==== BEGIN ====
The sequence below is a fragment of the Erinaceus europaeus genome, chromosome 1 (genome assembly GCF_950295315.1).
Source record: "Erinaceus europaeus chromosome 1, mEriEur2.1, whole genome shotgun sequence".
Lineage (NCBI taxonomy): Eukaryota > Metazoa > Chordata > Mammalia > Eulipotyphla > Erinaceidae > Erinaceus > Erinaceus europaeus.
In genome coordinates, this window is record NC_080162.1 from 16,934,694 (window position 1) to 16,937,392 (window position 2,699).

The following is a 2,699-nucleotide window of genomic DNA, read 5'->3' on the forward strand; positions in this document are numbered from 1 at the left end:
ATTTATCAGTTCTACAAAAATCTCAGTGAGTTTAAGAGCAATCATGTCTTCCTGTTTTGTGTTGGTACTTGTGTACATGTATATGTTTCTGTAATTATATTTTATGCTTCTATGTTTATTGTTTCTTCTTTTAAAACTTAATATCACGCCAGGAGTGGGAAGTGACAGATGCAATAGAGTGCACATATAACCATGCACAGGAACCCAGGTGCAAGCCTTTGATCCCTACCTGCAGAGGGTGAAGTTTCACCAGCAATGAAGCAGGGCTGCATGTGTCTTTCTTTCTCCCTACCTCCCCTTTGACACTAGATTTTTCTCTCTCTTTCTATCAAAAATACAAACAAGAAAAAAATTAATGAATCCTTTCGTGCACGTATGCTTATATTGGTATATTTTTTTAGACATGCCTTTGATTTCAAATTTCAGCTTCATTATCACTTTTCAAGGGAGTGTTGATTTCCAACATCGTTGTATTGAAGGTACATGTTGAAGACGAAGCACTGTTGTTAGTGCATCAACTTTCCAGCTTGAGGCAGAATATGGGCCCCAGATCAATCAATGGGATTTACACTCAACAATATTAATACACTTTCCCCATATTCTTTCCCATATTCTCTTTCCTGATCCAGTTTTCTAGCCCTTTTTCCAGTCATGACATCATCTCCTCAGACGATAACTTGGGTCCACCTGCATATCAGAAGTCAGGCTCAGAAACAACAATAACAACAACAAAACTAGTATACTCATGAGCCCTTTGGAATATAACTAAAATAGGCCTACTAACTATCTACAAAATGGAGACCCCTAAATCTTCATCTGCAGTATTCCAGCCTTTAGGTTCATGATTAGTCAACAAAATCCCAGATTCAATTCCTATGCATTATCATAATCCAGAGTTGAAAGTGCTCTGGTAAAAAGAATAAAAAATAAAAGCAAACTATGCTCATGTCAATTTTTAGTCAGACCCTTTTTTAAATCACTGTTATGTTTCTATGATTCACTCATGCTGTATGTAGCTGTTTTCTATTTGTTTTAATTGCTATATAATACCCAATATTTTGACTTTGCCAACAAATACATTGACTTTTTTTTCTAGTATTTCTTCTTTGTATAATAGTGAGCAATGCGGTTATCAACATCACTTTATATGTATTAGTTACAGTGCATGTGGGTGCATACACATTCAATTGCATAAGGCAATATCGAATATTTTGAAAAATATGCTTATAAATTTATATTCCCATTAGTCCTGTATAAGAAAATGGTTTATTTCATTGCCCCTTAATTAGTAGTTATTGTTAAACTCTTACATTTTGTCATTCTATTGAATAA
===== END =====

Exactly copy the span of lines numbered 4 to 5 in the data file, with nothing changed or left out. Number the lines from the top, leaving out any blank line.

In genome coordinates, this window is record NC_080162.1 from 16,934,694 (window position 1) to 16,937,392 (window position 2,699).

The following is a 2,699-nucleotide window of genomic DNA, read 5'->3' on the forward strand; positions in this document are numbered from 1 at the left end: